Code Reference: 40.21.140:
All plans for streets, whether public or private, must be reviewed and approved by the Land Use Department. Reviews of street plans ensure that adequate facilities are installed when a project is developed so that there are adequate services; that the facilities will function efficiently with minimum maintenance; and that the overall development is functional and
internally safe to the greatest degree possible. Roads must be designed to avoid increasing adverse impacts on the environment and on adjoining properties. In general, New Castle County encourages public streets in new subdivisions. However, in limited situations, the Department of Land Use may approve the use of private streets if :
1. The public has use of private streets;
2. The development is in the Suburban Estate or Suburban Reserve
district and is a single-family or open space subdivision*; or
3. The development is a rural subdivision **
B. Where appropriate, private street improvements must meet the minimum
standards for comparable public streets.
C. A maintenance organization must be created and responsible for the
maintenance of the private streets.
*Open Space Subdivision. This is a development pattern or design technique where lots are grouped together rather than spread out evenly as in conventional subdivision development. Clustering development allows the remaining land to be used for recreation, open space and the preservation of natural resources.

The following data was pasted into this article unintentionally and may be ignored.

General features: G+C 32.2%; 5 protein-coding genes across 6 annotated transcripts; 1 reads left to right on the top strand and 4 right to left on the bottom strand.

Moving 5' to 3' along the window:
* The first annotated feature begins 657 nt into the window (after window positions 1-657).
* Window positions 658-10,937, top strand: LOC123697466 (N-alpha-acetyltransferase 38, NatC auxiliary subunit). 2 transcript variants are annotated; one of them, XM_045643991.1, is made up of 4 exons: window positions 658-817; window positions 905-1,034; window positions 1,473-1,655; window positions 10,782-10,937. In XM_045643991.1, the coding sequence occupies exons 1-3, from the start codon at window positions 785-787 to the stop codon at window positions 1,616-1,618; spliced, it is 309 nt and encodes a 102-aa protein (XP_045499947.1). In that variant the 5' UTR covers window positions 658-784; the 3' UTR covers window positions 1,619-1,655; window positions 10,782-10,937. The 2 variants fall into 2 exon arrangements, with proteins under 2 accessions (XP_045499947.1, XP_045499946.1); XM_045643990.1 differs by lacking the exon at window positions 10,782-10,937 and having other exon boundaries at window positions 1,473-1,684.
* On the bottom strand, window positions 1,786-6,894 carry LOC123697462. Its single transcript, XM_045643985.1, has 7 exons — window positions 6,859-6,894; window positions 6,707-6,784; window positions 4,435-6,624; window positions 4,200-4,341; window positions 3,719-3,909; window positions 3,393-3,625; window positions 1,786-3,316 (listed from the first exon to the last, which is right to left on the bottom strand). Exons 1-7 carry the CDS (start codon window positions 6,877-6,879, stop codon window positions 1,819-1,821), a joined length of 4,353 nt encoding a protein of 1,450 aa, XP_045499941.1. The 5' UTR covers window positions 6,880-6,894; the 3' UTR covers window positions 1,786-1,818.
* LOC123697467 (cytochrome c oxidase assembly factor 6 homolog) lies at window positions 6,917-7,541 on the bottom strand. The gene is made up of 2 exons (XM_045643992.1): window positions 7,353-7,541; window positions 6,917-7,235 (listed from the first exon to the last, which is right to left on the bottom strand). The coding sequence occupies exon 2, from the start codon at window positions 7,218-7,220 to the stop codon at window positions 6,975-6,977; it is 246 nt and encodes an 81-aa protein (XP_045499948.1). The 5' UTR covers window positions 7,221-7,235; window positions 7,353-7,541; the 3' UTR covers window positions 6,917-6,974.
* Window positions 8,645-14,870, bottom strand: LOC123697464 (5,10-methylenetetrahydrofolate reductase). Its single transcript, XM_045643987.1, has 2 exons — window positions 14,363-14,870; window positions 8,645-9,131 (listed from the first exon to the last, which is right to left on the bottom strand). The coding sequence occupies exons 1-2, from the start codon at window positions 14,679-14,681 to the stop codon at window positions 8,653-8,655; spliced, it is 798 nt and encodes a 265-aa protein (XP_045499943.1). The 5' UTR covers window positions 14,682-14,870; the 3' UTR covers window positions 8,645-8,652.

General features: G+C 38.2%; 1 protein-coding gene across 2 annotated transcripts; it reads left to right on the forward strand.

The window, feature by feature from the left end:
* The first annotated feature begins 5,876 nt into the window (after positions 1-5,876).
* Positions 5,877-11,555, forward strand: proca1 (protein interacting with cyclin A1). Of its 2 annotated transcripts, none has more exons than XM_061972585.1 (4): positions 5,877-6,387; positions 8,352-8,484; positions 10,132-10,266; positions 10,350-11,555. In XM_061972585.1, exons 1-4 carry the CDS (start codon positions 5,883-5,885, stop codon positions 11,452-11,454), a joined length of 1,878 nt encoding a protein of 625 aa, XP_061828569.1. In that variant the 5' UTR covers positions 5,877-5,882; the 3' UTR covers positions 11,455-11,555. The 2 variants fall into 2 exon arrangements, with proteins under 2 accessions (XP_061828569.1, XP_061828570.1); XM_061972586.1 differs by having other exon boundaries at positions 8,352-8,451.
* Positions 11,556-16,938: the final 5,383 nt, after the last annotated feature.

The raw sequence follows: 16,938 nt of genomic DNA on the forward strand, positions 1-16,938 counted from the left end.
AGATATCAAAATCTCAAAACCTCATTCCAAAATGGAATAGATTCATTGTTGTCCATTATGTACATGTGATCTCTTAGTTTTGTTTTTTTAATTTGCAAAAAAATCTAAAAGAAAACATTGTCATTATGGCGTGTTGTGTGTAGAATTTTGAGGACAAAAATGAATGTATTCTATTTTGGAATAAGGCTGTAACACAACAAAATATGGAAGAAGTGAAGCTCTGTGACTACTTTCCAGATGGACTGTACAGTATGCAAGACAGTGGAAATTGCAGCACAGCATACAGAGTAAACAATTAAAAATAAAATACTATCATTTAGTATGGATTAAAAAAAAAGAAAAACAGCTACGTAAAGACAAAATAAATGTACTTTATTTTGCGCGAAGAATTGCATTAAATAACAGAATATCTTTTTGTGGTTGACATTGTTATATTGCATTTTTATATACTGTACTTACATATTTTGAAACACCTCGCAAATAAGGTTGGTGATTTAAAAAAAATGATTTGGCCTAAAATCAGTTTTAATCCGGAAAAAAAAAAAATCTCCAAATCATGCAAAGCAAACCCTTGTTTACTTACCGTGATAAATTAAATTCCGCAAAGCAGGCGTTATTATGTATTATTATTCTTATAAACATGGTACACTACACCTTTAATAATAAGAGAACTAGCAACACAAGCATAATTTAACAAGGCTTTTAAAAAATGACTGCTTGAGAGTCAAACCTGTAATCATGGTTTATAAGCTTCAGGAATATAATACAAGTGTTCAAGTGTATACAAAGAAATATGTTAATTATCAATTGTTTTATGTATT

** Rural Subdivision. This subdivision provides limited development opportunity in the Suburban Reserve if the landowner wants to continue agricultural operations, house family members, or raise income to supplement agricultural operations. It may also be used in
areas where growth potential is limited by facilities capacity. This subdivision permits development at minimal cost while providing access protection along existing streets. The rural subdivision permits a landowner to subdivide a large tract into four (4) lots; these lots are designated the "residential lots". The remaining parcel is designated the "residual lot." The "residual lot" must be included as part of the final plan for recordation purposes. The "residual lot" must be used in part for access and as a reserve for future development that promotes sound land use patterns.